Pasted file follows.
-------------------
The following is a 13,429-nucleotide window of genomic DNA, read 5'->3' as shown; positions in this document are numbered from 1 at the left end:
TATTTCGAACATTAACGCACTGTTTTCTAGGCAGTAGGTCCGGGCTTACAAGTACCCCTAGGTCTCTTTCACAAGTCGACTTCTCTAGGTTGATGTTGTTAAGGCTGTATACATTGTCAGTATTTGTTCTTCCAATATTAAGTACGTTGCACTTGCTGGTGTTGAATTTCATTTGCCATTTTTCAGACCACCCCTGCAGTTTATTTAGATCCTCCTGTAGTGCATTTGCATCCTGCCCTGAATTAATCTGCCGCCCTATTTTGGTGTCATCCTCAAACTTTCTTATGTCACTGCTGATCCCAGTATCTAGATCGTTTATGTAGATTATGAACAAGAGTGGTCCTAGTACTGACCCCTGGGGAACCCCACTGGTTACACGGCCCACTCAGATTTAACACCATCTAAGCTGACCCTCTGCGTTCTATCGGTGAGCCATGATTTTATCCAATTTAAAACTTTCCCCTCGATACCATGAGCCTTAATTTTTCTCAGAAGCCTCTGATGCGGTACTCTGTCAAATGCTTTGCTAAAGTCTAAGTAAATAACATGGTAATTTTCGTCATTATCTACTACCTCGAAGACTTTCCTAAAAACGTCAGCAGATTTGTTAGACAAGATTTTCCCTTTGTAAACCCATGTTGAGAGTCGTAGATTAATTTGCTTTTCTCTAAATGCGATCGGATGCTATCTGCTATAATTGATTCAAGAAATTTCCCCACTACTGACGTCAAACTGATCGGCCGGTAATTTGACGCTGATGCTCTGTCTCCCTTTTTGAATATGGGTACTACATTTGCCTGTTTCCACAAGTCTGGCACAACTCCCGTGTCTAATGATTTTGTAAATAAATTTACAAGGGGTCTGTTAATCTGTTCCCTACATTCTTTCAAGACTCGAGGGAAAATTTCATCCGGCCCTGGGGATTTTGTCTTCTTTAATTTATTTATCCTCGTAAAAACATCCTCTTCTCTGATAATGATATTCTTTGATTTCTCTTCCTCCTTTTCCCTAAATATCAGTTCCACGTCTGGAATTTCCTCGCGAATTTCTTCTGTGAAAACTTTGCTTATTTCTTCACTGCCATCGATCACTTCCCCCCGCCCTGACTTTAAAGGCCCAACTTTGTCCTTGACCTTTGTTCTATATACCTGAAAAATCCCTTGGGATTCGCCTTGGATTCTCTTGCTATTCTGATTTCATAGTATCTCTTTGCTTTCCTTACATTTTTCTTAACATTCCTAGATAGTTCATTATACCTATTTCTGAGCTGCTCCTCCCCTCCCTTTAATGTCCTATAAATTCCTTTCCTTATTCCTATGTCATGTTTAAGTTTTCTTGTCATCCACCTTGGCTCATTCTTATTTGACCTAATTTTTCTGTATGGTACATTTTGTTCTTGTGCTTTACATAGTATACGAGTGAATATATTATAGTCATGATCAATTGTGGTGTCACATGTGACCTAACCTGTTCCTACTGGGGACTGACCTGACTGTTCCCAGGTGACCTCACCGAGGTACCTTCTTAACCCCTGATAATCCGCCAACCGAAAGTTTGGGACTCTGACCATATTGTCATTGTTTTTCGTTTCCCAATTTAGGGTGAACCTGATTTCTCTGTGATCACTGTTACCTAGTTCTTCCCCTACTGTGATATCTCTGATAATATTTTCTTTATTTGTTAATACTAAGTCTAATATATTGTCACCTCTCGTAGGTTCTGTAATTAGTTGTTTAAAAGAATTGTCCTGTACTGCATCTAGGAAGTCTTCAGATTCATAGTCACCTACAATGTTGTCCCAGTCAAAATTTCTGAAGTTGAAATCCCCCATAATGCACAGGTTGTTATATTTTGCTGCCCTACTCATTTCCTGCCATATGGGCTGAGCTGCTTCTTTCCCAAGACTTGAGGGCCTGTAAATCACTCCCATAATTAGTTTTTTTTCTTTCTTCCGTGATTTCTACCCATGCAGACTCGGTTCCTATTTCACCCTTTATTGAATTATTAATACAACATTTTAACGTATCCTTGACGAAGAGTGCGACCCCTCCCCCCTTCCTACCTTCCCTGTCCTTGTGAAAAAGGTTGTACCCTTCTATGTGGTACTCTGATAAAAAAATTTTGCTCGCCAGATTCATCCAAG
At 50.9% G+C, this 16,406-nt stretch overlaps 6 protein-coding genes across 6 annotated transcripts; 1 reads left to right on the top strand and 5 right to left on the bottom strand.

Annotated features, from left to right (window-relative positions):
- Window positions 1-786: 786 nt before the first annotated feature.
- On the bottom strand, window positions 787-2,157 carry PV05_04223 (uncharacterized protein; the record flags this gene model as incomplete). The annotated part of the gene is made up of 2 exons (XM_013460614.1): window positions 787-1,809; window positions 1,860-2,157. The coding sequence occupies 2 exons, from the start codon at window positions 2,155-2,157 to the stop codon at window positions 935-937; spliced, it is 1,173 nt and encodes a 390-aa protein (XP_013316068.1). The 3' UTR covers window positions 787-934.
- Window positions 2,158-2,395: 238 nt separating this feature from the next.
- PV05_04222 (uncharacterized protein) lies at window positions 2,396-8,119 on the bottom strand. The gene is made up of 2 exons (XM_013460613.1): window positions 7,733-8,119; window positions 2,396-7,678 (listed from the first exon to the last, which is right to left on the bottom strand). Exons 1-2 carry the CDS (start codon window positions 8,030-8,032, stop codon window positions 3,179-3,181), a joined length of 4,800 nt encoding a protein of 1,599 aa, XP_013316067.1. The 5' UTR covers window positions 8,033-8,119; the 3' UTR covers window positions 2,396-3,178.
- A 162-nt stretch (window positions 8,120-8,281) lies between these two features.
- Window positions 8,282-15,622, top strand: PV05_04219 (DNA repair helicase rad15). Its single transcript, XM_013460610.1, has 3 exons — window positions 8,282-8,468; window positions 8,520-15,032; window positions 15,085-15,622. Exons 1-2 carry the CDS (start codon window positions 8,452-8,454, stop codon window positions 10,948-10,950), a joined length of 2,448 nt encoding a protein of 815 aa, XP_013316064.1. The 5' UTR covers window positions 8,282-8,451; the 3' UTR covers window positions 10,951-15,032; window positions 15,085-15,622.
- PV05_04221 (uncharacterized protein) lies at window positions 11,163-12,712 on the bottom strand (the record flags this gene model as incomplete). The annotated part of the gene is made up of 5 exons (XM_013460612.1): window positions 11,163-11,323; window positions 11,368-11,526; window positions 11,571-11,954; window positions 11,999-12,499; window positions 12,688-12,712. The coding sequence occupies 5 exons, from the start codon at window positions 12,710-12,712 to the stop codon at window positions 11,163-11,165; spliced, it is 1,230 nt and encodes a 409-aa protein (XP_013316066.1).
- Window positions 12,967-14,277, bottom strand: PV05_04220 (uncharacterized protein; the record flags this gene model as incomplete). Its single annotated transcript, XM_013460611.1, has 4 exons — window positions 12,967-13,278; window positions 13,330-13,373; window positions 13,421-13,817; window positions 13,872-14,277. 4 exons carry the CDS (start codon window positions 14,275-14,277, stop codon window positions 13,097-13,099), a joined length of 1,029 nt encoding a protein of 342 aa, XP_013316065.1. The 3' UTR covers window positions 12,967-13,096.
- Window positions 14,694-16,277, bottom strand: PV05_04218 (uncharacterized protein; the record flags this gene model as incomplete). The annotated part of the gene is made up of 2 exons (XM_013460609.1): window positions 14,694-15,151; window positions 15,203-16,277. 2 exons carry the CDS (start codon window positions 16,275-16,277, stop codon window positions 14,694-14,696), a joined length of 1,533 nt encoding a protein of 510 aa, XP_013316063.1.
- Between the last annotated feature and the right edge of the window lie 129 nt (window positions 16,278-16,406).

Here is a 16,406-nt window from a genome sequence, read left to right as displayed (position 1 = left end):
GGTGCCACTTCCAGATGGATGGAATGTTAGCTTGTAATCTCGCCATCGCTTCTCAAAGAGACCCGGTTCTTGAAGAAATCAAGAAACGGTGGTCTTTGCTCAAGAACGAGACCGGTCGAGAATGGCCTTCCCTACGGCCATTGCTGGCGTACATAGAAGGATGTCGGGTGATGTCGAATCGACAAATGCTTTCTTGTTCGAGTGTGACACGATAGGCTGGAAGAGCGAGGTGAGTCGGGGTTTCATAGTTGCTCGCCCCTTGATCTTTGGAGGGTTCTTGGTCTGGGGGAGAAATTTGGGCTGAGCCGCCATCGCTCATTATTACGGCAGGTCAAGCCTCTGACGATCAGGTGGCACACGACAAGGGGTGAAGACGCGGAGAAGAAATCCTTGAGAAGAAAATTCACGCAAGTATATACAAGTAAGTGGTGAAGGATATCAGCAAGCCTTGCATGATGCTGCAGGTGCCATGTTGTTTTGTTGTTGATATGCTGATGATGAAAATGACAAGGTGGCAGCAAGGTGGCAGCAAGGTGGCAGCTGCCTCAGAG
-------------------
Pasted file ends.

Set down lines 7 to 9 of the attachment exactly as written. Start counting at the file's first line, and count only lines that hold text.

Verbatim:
- Window positions 2,158-2,395: 238 nt separating this feature from the next.
- PV05_04222 (uncharacterized protein) lies at window positions 2,396-8,119 on the bottom strand. The gene is made up of 2 exons (XM_013460613.1): window positions 7,733-8,119; window positions 2,396-7,678 (listed from the first exon to the last, which is right to left on the bottom strand). Exons 1-2 carry the CDS (start codon window positions 8,030-8,032, stop codon window positions 3,179-3,181), a joined length of 4,800 nt encoding a protein of 1,599 aa, XP_013316067.1. The 5' UTR covers window positions 8,033-8,119; the 3' UTR covers window positions 2,396-3,178.
- A 162-nt stretch (window positions 8,120-8,281) lies between these two features.